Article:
Interestingly, the rebel controlled areas of the Nuba Mountains in South Kordofan State appear to be less affected than the rest of the country, according to local health workers and officials operating in the area. Local medical workers have estimated 160 cases of confirmed infection but all cases are taking place in the government-controlled areas of the state.
According to Abbas Ahmed, a local official in Al Abbasiya and Rashad, cholera has killed 51 people since the disease was first identified in August last year. The Secretary of Health for the rebel Sudan People's Liberation Movement-North (SPLM-N) government, Tutu Turkash, says three more suspected cholera-related deaths took place in June in Lagawa and Dilling counties.
The SPLM-N controlled areas have remained largely free of the disease. "No, we haven't gotten any cholera cases, thank God," says award-winning surgeon Dr. Tom Catena from Gidel Hospital in the Nuba Mountains. "Our isolation has helped keep out cholera as there is very little movement between those areas (government-controlled areas) and here."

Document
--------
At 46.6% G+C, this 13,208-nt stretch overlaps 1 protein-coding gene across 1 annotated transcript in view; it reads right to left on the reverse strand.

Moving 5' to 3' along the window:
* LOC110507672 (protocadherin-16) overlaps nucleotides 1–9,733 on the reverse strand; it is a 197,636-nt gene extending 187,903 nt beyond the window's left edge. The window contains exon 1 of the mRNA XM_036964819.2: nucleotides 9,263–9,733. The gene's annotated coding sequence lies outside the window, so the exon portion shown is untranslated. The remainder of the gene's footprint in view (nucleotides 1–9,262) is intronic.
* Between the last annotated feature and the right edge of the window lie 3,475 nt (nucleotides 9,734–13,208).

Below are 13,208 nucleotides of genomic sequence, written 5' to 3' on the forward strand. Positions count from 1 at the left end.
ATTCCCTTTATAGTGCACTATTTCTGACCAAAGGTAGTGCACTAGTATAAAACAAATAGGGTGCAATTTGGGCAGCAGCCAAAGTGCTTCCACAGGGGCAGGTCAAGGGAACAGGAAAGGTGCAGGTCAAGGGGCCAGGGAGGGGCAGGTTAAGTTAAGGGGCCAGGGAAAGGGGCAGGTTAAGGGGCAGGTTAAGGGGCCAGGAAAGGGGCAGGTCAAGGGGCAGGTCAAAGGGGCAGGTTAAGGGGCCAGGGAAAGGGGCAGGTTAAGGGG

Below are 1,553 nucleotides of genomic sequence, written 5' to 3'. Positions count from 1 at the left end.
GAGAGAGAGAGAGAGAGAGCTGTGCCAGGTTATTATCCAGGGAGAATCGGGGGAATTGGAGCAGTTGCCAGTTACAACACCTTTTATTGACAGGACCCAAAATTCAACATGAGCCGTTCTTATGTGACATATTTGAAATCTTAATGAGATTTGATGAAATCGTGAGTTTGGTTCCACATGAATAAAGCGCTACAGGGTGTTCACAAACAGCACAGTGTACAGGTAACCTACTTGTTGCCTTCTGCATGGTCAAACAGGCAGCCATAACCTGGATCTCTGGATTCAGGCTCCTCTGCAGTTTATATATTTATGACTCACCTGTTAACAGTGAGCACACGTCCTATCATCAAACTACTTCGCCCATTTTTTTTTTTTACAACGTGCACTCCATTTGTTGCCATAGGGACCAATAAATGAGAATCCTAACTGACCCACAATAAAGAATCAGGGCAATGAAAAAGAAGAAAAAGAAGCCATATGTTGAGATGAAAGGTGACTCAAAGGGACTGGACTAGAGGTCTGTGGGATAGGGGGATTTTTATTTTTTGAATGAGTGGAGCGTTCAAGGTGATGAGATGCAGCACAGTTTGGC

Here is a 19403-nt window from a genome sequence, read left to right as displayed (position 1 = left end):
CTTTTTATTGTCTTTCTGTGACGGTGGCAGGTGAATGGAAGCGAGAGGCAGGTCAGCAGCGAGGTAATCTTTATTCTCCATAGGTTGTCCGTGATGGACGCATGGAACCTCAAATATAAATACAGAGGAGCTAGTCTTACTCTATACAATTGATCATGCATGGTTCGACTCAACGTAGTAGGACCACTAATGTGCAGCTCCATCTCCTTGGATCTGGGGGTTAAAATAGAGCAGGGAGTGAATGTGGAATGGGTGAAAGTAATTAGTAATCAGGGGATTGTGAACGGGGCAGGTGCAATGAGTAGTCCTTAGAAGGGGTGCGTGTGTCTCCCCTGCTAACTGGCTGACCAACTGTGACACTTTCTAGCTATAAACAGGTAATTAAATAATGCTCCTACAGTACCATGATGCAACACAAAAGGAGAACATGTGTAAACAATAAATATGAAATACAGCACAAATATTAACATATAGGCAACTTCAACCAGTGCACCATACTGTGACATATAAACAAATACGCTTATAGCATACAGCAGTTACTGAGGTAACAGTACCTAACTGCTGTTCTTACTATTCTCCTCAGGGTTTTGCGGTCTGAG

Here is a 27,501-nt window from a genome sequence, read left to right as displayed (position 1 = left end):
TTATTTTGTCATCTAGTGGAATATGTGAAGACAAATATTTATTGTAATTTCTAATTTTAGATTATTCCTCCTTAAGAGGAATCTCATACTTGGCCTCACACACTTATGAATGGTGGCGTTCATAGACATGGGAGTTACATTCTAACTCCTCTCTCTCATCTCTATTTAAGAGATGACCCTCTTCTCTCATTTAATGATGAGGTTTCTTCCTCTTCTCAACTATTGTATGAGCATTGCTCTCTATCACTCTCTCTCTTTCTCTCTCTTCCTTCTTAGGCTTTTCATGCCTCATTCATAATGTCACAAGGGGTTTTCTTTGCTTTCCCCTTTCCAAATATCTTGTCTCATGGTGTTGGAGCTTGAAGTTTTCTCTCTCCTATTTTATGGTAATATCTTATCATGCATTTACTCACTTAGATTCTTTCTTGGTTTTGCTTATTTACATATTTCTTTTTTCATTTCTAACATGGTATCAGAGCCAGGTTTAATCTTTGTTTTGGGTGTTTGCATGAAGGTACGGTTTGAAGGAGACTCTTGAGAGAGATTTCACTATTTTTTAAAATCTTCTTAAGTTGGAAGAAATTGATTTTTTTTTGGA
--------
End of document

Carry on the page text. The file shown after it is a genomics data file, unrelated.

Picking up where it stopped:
But Turkash believes the areas are likely to see cases in the future and they lack medical supplies to contend with the crisis. The high malnutrition rates in the Nuba Mountains will increase vulnerability to infection, he said. According to the South Kordofan-Blue Nile Coordination Unit, an organization that monitors food insecurity in the two areas, roughly 75% of households surveyed in the central region of the Nuba Mountains reported no food in their homes.
Meanwhile, in other areas of the country, El Amin and the Central Committee of Sudanese Doctors continue to do their best despite opposition from authorities to cope with the cholera outbreak. "The health ministry does not want to help and does not want to let the Committee work either," El Amin said. "If more rains fall, the number of infections is sure to rise significantly."